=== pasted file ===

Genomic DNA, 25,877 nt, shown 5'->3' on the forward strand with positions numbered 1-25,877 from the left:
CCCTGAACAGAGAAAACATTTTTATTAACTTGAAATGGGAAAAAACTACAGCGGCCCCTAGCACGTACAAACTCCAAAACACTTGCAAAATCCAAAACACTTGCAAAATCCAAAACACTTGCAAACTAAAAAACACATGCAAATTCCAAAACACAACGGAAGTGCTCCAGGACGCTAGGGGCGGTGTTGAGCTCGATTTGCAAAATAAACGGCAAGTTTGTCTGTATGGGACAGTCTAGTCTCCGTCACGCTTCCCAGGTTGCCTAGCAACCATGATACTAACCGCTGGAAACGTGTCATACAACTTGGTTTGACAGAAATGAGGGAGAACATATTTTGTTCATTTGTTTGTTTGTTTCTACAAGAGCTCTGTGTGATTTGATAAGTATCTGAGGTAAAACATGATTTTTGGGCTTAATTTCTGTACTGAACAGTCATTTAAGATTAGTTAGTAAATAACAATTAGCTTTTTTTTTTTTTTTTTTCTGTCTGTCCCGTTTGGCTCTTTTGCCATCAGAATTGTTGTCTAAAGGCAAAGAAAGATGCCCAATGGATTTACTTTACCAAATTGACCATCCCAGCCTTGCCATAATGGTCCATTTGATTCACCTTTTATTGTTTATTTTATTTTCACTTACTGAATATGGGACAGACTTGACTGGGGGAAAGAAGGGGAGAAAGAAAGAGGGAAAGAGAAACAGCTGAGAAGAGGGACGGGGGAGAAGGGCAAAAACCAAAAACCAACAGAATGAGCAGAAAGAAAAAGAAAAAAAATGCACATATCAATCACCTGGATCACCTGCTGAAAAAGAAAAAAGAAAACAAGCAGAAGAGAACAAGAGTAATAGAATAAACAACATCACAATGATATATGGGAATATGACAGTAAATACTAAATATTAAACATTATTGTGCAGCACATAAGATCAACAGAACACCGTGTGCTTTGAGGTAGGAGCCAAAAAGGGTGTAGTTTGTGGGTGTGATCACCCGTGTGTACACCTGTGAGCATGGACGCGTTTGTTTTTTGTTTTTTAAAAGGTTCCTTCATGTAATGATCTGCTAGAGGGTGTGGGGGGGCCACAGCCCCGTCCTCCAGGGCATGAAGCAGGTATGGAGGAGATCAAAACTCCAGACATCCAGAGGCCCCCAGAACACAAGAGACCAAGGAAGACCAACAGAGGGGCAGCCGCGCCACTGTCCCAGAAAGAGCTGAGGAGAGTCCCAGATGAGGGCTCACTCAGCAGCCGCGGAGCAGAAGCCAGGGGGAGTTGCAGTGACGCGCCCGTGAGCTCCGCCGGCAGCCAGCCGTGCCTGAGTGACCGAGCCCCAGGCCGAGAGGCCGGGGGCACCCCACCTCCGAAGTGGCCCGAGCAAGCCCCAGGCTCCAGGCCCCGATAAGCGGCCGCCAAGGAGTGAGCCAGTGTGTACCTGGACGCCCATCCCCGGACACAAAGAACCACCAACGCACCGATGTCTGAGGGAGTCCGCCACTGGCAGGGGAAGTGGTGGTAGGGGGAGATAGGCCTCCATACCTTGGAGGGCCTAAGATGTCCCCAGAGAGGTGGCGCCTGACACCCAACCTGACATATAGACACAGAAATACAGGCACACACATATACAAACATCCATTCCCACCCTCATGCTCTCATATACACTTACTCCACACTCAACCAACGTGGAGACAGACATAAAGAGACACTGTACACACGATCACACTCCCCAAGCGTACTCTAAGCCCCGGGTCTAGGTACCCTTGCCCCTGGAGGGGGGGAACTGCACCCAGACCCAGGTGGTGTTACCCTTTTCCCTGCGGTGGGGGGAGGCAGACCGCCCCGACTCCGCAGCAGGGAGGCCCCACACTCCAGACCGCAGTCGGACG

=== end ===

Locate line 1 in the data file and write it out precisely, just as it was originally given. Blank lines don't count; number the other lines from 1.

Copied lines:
Genomic DNA, 25,877 nt, shown 5'->3' on the forward strand with positions numbered 1-25,877 from the left: